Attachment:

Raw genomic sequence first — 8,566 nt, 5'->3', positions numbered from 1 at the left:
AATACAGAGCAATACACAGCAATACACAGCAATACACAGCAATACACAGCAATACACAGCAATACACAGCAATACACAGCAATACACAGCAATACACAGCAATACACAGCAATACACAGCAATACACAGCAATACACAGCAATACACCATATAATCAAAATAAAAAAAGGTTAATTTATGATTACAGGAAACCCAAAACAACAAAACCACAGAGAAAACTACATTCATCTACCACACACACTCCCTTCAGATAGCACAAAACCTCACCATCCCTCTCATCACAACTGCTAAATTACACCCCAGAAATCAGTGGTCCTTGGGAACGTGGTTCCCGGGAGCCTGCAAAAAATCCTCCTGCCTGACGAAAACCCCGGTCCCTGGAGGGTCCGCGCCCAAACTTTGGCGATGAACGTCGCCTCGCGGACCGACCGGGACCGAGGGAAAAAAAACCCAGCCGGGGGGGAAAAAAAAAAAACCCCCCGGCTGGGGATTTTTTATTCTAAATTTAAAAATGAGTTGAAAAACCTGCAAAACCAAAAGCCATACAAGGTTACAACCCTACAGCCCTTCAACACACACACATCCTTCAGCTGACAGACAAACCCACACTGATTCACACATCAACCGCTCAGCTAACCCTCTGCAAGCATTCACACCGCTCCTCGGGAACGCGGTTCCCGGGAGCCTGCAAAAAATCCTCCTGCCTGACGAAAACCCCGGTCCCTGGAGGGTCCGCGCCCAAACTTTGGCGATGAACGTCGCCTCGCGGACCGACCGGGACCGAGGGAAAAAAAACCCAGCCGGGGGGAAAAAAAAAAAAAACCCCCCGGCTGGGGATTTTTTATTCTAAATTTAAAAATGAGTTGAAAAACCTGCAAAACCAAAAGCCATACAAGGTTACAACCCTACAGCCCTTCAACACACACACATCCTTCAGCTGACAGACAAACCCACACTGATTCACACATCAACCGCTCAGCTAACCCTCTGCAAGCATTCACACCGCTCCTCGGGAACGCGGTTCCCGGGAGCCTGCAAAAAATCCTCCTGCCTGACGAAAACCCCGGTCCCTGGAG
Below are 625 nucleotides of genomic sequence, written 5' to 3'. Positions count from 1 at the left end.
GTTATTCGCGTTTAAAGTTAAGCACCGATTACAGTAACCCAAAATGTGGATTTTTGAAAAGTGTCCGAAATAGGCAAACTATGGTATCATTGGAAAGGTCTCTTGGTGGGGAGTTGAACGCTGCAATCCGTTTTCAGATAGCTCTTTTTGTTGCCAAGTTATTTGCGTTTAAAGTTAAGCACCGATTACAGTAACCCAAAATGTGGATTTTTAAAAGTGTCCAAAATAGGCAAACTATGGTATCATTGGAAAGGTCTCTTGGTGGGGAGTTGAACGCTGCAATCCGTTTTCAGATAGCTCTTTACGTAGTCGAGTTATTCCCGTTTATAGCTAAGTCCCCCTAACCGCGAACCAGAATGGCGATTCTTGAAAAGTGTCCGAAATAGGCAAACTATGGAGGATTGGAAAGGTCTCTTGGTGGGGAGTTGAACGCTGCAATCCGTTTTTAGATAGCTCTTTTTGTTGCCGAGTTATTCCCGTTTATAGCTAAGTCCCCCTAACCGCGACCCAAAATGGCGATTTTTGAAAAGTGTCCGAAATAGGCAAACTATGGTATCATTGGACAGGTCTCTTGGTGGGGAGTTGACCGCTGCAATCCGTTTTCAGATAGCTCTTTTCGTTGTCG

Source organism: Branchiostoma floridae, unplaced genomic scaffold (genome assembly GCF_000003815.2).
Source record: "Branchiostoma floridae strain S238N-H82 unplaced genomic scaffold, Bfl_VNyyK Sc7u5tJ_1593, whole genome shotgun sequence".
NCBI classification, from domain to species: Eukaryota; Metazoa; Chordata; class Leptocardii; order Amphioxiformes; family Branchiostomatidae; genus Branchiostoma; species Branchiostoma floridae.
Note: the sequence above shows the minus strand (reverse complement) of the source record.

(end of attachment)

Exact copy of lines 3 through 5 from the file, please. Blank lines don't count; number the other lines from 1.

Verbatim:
Below are 625 nucleotides of genomic sequence, written 5' to 3'. Positions count from 1 at the left end.
GTTATTCGCGTTTAAAGTTAAGCACCGATTACAGTAACCCAAAATGTGGATTTTTGAAAAGTGTCCGAAATAGGCAAACTATGGTATCATTGGAAAGGTCTCTTGGTGGGGAGTTGAACGCTGCAATCCGTTTTCAGATAGCTCTTTTTGTTGCCAAGTTATTTGCGTTTAAAGTTAAGCACCGATTACAGTAACCCAAAATGTGGATTTTTAAAAGTGTCCAAAATAGGCAAACTATGGTATCATTGGAAAGGTCTCTTGGTGGGGAGTTGAACGCTGCAATCCGTTTTCAGATAGCTCTTTACGTAGTCGAGTTATTCCCGTTTATAGCTAAGTCCCCCTAACCGCGAACCAGAATGGCGATTCTTGAAAAGTGTCCGAAATAGGCAAACTATGGAGGATTGGAAAGGTCTCTTGGTGGGGAGTTGAACGCTGCAATCCGTTTTTAGATAGCTCTTTTTGTTGCCGAGTTATTCCCGTTTATAGCTAAGTCCCCCTAACCGCGACCCAAAATGGCGATTTTTGAAAAGTGTCCGAAATAGGCAAACTATGGTATCATTGGACAGGTCTCTTGGTGGGGAGTTGACCGCTGCAATCCGTTTTCAGATAGCTCTTTTCGTTGTCG

Source organism: Branchiostoma floridae, unplaced genomic scaffold (genome assembly GCF_000003815.2).